Ronald E. McNair Post-Baccalaureate Achievement Program

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The Ronald E. McNair Post-Baccalaureate Achievement Program, also referred to as the McNair Scholars Program, is a United States Department of Education initiative with a goal of increasing "attainment of PhD degrees by students from underrepresented segments of society,” including first-generation low-income individuals and members from racial and ethnic groups historically underrepresented in graduate programs.[1]

History[edit]

The McNair Program is part of the federal TRIO programs, a group of educational opportunity programs created and governed by the Higher Education Act of 1965 and its subsequent amendments.[2] The Act and its programs were part of Lyndon B. Johnson’s Great Society program and were designed to address the lack of representation of disadvantaged groups in higher education.[3] The name TRIO comes from the fact that there were originally three programs, but with revisions to the act, TRIO now encompasses over half a dozen programs including Upward Bound, Educational Talent Search, and Student Support Services.[4] Notable alumni of the TRIO programs include Oprah Winfrey, John Quiñones, Angela Bassett, Franklin Chang-Diaz, Jose Hernandez, Donna Brazile, Patrick Ewing, Henry Bonilla, and Viola Davis.

The program was named after African American scientist Ronald McNair.[5] In 1986, McNair died aboard the space shuttle Challenger with the rest of his crew when the shuttle started to disintegrate shortly after its launch.[6]

Administration[edit]

The Department of Education makes grants to higher education institutions (or combinations of institutions) to administer the program for eligible students.[7] In 2001, the average grant awarded was $229,396.[4]

The program provides various activities to prepare students for doctoral study. These include academic advising, workshops, advice on graduate school applications and financial aid, test preparation, research conferences, and graduate school visits.[8][9][10] Undergraduate research opportunities and faculty mentorship are also an integral part of the program.[11]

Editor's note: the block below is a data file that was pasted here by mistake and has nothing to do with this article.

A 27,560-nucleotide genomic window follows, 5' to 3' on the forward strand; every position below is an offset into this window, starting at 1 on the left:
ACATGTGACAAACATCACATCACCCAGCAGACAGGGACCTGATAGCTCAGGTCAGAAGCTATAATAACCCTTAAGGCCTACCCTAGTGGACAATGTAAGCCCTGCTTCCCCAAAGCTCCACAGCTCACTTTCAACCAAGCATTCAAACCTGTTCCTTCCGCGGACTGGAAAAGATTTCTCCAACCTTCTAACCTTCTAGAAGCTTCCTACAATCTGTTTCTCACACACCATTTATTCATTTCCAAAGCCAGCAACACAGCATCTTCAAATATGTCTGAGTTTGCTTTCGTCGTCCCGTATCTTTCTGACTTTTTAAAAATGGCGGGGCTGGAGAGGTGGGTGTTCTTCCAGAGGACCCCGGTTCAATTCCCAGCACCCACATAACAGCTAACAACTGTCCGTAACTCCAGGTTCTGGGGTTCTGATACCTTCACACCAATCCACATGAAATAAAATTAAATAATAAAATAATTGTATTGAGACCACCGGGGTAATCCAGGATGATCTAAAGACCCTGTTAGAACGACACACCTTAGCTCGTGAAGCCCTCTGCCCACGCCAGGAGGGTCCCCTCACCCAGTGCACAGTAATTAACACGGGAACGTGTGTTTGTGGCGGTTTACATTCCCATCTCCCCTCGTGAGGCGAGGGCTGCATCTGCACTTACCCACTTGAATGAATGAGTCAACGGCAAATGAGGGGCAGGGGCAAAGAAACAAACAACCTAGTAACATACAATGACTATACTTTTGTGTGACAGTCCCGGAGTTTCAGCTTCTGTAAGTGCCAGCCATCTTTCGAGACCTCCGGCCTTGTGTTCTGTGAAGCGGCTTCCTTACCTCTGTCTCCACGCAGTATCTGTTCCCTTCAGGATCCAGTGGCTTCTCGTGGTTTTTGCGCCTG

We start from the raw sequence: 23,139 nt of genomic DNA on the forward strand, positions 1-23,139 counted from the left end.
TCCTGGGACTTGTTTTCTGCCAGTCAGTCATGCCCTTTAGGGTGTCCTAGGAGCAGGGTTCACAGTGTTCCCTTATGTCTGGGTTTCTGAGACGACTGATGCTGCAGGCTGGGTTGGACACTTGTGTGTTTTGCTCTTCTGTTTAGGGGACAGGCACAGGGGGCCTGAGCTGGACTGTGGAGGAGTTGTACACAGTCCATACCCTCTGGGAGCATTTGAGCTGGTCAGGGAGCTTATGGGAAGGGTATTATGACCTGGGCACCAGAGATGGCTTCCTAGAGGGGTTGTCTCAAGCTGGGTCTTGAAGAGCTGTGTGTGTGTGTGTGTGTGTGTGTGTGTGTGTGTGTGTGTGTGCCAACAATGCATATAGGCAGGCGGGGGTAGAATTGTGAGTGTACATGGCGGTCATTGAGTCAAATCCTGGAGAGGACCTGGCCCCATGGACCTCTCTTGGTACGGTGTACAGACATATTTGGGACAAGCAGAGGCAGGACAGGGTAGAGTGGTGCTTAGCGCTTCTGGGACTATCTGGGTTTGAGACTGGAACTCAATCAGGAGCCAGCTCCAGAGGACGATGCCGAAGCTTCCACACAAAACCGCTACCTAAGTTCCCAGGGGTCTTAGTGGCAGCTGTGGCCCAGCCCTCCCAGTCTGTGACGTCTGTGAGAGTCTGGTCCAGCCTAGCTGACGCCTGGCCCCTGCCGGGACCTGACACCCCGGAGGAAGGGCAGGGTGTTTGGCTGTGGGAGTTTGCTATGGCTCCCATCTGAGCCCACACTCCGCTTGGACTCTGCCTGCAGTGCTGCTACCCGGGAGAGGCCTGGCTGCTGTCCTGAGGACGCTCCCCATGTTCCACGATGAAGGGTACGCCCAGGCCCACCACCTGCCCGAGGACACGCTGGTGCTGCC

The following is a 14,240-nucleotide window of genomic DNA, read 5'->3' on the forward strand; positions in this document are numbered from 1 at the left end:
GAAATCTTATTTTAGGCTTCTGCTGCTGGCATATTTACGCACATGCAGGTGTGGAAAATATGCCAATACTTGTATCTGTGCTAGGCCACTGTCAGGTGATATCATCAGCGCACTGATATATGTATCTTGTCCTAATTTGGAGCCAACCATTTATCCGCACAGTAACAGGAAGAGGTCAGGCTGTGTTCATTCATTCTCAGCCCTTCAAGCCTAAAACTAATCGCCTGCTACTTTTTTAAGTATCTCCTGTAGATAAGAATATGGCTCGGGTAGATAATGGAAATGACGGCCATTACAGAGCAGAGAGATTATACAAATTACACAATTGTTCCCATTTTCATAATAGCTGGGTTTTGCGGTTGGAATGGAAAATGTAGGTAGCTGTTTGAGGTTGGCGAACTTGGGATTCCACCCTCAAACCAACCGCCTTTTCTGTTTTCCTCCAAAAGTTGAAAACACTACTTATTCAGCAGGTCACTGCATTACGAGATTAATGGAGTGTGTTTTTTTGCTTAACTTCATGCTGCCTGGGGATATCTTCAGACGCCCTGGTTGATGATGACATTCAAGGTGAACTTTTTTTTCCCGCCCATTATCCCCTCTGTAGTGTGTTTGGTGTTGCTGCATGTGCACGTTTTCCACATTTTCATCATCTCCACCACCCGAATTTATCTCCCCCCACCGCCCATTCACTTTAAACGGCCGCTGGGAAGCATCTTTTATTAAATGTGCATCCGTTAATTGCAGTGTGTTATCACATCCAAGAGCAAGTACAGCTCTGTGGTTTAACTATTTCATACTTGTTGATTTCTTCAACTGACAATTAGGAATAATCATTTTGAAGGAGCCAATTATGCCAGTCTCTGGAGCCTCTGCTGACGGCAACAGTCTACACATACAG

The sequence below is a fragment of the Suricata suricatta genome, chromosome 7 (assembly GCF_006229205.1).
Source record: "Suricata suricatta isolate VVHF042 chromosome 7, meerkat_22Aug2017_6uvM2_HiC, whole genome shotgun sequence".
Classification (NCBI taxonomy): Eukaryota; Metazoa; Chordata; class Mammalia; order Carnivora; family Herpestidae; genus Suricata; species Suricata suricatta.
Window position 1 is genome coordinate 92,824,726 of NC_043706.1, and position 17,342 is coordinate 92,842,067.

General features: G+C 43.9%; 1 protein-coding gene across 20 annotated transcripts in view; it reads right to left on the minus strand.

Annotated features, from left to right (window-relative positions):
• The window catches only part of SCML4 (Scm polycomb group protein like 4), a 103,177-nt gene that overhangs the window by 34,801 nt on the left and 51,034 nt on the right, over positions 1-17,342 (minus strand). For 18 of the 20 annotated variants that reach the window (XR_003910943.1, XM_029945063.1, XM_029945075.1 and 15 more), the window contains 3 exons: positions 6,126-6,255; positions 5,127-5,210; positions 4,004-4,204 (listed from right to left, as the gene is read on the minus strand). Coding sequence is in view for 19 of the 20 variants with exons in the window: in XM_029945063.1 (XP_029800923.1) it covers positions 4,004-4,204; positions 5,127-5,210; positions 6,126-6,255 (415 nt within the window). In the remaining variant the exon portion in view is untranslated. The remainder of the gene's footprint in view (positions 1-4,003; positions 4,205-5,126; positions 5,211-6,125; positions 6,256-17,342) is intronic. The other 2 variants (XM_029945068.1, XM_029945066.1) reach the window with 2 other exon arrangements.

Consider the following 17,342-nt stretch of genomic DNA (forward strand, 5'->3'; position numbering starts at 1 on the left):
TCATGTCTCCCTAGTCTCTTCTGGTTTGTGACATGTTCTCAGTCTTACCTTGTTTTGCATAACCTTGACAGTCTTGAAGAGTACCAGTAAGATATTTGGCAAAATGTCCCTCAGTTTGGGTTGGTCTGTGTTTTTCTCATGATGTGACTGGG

Eligibility Criteria[edit]

Higher education institutions admit participants into their program who are “college students from disadvantaged backgrounds who have demonstrated strong academic potential.”[12] At least two-thirds of the participants in a grantee’s program must be low income, first-generation students.[7] Low-income is defined as family income that did not exceed 150 percent of the poverty line in the previous year. First-generation is defined as a student whose parents did not receive a bachelor's degree. The remaining percentage of participants can be from racial and ethnic groups traditionally underrepresented in graduate study. Underrepresented groups include African American/Black, Hispanic, and American Indian/Alaskan Native.[13]

When determining eligibility using the underrepresented criteria, students can be accepted at the discretion of the Secretary of Education from a group not listed above if the group is shown to be underrepresented in certain disciplines through statistics.[14] According to the Department of Education, as of 2007, “as a policy issue,” Native Hawaiians and other Pacific Islanders (for example, people with origins in Guam, American Samoa, Mariana Islands, etc.) are considered underrepresented.[15]

McNair Scholars Program Today[edit]